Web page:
Proposals for individual papers, complete paper sessions or symposia, and interactive workshops are encouraged. Papers should be well developed, but at a stage where they can still benefit from the group’s discussion. Preference will be given to recent papers that have not been presented at major conferences. All topics related to Austrian economics, broadly conceived, and related social-science disciplines and business disciplines such as management, strategy, and entrepreneurship are appropriate for the conference. Proposals from junior faculty and PhD students are especially encouraged. The Grant Aldrich Prize of $1,000 will be awarded to the best graduate student paper. Abstracts should be limited to 750 words. All proposals are peer reviewed by the AERC Program Committee. Additional information is here.
Submit your proposal to email@example.com by January 29, 2018. Proposals after the deadline will be considered as space permits. Decisions will be communicated by February 5.
Besides paper sessions and symposia, the conference includes five named keynote lectures and the awarding of three cash prizes: the Lawrence W. Fertig Prize in Austrian Economics, the O.P. Alford III Prize in Political Economy, and the Grant Aldrich Prize for Best Graduate Student Essay.
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In the wake of Bitcoin hitting multiple all time highs there is no shortage of media coverage of Bitcoin. In this interview on Power Trading Radio we took a different tack and discussed the most important reasons to celebrate Bitcoin.
The Catalan regional parliament today declared independence (on a vote of 70-10) from Spain, following threats by the central government in Madrid to abolish the region's political autonomy.
At this point, it appears the Madrid government will employ physical violence to impose direct rule from Madrid on the region.
For more on this here at mises.org, see:
- Mises, Rothbard, and Catalonia by David Gordon
- Let Catalonia Decide by Jeff Deist
- A Spanish Libertarian on Catalonia by Daniel LaCalle
- Europe's Secession Problems Aren't Going Away by Ryan McMaken
Additionally, in my column "If the Majority Votes to Secede — What About the Minority?" I pick apart the claim — using California as an example — that no region or municipality should be allowed to secede unless the separatists are libertarians.
Indeed, in his Tuesday article on the Catalonia situation, Alvaro Vargas Llosa takes the postition that no, Catalan secession must be quashed because the new regime would be insufficiently libertarian. Llosa concludes with:
Perhaps the day will come when individual self-determination will be feasible (and Mises’s “technical” problems can be overcome). But for the moment it is unrealistic to think that the Catalan nationalist movement will turn into a Misesian movement in favor of individual self-determination. For now, a better cause for libertarians to rally around than Catalan nationalism is replacement of the Spanish welfare state with a liberal order and decentralizing the financial system underpinning the system of autonomous communities much more.
There are a couple of assertions that must be corrected here. First of all, not even Mises himself — whom Llosa quotes repeatedly in favor of his own position — demanded that secessionist movements be "Misesian" to justify secession. When Mises specifically supported Catalan secession in his own lifetime, nowhere does he suggest that he was under the illusion that the Catalan government would be — unlike all the rest of Europe at the time — devoted to free markets. On the contrary, Mises supported secession as a prudential matter and a recognition that peace is better secured for minority groups through separation rather than secession.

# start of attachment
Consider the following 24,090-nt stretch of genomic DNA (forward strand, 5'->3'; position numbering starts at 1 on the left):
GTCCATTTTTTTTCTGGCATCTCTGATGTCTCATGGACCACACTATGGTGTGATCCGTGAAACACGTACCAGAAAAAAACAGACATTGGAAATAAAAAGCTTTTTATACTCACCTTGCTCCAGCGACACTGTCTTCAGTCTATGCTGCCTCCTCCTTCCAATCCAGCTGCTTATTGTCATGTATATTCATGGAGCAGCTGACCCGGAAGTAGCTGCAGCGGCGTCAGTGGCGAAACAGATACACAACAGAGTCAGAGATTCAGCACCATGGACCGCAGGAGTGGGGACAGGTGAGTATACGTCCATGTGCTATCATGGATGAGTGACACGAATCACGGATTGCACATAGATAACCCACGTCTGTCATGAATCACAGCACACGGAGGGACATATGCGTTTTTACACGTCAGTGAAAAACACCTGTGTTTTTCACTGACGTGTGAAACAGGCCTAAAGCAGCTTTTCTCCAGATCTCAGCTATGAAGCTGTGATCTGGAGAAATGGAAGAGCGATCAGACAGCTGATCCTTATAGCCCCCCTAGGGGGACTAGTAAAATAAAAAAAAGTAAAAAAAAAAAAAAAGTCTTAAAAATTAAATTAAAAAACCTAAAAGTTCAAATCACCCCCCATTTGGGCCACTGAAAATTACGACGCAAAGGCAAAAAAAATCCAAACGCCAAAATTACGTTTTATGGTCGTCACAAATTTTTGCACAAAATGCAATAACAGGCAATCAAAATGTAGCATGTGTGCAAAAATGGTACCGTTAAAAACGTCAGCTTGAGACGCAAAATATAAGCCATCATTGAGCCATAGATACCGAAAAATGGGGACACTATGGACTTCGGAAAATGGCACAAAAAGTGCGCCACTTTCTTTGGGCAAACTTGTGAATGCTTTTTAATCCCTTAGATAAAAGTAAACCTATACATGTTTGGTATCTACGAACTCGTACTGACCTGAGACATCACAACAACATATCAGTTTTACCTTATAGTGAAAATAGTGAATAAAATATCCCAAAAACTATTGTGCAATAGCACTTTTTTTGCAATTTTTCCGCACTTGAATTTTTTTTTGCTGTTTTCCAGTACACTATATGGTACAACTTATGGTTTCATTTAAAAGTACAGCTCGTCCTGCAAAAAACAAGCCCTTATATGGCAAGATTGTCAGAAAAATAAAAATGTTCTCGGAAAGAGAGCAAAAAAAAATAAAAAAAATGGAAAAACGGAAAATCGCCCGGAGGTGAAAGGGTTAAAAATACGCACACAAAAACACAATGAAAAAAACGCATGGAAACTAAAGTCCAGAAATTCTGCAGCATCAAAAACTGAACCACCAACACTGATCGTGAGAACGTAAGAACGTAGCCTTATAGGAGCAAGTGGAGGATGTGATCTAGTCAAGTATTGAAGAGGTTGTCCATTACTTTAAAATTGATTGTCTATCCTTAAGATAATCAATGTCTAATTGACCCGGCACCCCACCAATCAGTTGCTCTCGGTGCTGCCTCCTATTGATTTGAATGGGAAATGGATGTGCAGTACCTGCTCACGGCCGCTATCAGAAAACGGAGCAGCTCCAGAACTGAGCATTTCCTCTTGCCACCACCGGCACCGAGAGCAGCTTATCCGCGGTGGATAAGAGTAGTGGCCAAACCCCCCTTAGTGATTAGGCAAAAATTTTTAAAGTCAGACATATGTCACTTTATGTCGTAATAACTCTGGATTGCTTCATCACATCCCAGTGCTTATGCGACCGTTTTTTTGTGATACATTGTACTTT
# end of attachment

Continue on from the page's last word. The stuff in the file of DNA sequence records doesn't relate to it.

Secondly, Llosa mistakenly seems to think that supporting a more restrained welfare state in Spain is a goal that is mutually exclusive from that of supporting the right of secession. When Llosa states that "a better cause for libertarians to rally around than Catalan nationalism is replacement of the Spanish welfare state" he appears to imply that this is an either/or choice, as if one could not support both at the same time. It is unclear why this should be so.
Moreover, it is entirely plausible that Catalan independence can be a catalyst to a smaller welfare state in Spain. If Catalonia is so hard left, as its detractors say it is, then Catalonias exit from Spain would enable the remaining Spanish state to further curtail welfare spending. Moreover, a Catalan exist may also highlight the benefits of political decentralization. After all, if the Spanish model were more decentralist, and followed more of a Swiss model, it's unlikely that Catalonians would care much about secession at all. The net effect of secession for Spaniards — with with a California exit in America — would be a net gain for freedom.
And finally, the Llosa prediction that Catalan would become an even more interventionist state after secession assumes Catalonia could project its power as well as a small independent state than as part of a large nation-state like Spain. This is not at all clear, since as a small state, Catalonia would be under greater pressure to compromise with large employers to provide a hospitable business environment an openness to foreign investment. After all, under the status quo, any business that functions in Catalonia today has automatic and total access to the entirety of the Spanish market, which includes the 39 million Spaniards who live outside Catalonia. If Catalonia decides to impose a hard-left regime (all of Spain is anti-business by American standards, of course, but let's assume Catalonia is even worse) why would any business choose to remain there for the sake of hacing access to Catalonia's mere 7 million residents? Yes, Catalonia has a relatively high concentration of capital at the moment, but by taking a hard left turn, the regime would only drive capital across the border back into Spain.
To facilitate this, of course, the Spanish state need do nothing more than grant open borders to any Spaniard or business that wishes to secure access to the larger Spanish market. So, it doesn't make much sense to assume that the current status quo would persist in Catalonia even after independence. This would be equally true of California, for example, were it to secede. In order to make up for the trouble of now gaining access to American markets, California would need to embrace more openness toward global business in order to maintain a comparable standard of living.